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“Ash Wednesday is not part of my tradition, so I don’t understand it. What does the Bible say about this practice?” — Barb
Ash Wednesday, on the Western Christian liturgical calendar, is the seventh Wednesday before Easter and the first day of Lent.
The practice probably dates from the early Middle Ages and is common among Roman Catholics, Episcopalians, Lutherans and other mainline denominations.
In its traditional observance, this service prompts participants to consider their mortality and to express sorrow for their sins and moral failures.
It points them to inner repentance and the importance of a transformed life.
Ashes (traditionally obtained from burning the palm branches from the previous Palm Sunday) may be imposed in the shape of a cross on the forehead of the faithful. Often fasting in some form is encouraged.
Ash Wednesday, like the season of Lent, is never mentioned in scripture and is not commanded by God. Christians are free to observe it or not. Nevertheless, there are important biblical truths to be realized in this tradition.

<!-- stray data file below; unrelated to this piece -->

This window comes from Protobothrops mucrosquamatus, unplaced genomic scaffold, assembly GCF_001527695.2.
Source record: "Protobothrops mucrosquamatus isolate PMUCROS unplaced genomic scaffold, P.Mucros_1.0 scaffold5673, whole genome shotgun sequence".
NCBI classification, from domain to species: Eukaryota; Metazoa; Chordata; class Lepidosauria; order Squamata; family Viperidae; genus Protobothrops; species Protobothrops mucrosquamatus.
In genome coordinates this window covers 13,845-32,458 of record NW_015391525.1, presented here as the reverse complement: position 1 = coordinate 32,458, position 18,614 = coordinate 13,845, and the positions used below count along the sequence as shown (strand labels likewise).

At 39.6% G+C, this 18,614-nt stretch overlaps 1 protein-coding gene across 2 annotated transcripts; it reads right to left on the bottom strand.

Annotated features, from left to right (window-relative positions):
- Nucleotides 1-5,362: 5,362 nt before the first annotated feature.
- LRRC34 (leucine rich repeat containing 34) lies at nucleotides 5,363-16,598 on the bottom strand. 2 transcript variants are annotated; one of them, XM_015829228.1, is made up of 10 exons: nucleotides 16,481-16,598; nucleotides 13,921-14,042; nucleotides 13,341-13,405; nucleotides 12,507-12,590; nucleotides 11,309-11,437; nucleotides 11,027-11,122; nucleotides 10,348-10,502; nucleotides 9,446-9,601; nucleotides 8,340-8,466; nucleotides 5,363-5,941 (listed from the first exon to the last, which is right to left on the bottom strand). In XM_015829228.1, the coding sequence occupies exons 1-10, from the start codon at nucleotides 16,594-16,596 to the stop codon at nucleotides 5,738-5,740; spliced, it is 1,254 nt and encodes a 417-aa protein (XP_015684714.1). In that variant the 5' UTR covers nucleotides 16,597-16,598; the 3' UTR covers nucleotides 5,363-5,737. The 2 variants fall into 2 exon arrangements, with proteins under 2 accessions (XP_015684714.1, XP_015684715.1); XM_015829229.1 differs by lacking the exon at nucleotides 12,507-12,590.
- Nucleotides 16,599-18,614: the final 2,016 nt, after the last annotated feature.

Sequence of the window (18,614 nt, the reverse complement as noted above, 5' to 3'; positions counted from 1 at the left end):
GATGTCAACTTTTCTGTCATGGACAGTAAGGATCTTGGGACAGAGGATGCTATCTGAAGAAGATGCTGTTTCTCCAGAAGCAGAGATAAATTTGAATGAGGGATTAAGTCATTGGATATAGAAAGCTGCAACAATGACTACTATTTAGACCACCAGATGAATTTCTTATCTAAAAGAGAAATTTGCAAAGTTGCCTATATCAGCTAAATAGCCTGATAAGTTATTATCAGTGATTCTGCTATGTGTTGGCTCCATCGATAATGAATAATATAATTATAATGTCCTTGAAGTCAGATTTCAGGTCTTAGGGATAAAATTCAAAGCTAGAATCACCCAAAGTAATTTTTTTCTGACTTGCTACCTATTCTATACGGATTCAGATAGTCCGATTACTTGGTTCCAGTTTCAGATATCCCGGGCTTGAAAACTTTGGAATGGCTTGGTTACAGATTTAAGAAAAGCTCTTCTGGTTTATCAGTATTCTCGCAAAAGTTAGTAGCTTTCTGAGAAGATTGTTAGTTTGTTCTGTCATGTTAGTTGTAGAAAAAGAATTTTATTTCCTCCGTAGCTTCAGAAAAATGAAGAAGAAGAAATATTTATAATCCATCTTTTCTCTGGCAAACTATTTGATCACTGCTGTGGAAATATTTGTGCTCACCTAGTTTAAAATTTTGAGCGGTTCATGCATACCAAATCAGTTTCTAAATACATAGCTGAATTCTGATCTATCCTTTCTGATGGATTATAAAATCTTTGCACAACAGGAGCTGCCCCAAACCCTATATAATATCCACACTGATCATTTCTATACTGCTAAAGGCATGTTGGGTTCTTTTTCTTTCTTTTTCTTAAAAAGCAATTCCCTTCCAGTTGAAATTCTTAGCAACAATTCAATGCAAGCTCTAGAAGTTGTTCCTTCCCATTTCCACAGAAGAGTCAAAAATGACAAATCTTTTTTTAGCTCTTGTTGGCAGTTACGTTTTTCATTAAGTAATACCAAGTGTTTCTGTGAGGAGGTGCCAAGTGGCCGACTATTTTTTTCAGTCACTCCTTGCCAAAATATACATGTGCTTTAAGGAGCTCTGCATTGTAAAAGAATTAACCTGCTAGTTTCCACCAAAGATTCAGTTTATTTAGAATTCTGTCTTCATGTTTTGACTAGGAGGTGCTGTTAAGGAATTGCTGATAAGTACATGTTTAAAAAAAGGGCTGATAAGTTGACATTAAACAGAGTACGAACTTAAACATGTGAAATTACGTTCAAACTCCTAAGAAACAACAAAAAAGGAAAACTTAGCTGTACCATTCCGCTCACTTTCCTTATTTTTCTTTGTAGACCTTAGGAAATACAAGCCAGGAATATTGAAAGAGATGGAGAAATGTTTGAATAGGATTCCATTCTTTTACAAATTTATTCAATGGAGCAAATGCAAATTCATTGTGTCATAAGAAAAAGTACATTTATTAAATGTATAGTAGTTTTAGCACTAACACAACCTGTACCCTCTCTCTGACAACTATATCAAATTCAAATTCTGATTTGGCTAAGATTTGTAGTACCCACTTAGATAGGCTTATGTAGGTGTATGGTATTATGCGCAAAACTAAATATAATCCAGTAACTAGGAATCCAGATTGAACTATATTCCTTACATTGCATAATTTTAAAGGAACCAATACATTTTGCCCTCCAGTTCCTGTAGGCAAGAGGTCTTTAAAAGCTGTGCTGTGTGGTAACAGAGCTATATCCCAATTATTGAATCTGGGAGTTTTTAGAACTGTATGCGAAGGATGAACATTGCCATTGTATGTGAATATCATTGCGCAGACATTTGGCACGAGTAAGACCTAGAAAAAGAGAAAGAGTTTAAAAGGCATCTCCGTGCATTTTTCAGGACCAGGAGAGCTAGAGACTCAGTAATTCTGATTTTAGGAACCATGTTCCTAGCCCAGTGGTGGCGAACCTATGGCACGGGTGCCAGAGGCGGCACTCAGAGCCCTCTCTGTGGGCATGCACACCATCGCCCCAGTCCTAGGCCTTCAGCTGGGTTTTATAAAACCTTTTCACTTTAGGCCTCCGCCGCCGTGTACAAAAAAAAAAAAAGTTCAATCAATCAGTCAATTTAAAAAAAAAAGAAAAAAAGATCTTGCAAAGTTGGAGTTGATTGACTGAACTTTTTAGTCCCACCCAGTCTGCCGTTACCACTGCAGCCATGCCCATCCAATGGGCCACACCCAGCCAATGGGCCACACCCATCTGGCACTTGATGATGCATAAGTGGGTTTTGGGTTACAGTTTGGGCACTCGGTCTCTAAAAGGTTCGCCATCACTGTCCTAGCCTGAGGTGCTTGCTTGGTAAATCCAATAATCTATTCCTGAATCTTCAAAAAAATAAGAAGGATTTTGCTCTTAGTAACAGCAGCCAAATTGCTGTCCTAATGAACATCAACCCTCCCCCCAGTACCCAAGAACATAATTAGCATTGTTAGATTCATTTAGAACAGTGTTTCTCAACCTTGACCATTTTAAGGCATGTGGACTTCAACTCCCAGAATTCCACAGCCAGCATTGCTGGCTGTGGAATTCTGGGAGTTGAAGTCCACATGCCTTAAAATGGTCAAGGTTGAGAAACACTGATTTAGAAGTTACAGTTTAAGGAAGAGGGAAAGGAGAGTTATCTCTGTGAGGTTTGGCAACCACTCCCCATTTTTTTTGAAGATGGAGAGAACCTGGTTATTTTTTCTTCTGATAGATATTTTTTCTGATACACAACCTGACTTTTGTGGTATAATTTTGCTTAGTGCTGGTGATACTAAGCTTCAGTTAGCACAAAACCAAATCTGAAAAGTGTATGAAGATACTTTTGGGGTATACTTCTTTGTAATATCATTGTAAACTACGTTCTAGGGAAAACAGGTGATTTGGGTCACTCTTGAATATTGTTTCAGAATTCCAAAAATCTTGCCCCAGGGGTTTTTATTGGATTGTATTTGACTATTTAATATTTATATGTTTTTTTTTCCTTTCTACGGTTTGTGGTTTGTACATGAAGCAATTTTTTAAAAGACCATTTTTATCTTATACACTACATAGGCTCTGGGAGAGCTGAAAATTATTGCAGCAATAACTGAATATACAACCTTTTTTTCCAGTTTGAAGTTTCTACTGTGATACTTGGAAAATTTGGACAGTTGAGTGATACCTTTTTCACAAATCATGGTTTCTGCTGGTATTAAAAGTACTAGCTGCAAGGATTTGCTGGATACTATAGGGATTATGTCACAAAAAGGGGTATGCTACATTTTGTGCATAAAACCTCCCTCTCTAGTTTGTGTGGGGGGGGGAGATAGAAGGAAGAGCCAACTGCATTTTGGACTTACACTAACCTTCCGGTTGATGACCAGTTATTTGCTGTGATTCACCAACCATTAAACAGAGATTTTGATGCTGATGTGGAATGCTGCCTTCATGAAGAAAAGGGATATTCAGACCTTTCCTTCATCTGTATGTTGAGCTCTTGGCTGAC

The modern practice reflects the ancient act of throwing ashes over one’s head to express remorse for one’s sin, to indicate repentance before God and/or to demonstrate grief (Esther 4:1, 3; Job 42:3-6; Jeremiah 6:26; Daniel 9:3; Jonah 3:6). Jesus alludes to the practice in Matthew 11:21.
The cross symbol, worn visibly throughout the day, invites its wearer, and perhaps those who see it, to consider the message in scripture that through Jesus Christ’s death and resurrection there are forgiveness for sin and new life (Rom. 5:8; 10:9-10; passim).
Some Christians readily dismiss Ash Wednesday as an empty religious gesture. One should note, however, that any religious act may be meaningless, external formality if it is not accompanied by sincere desire for connection with and transformation by God.
Regardless of the “form,” true repentance and being reconciled with God are never without value.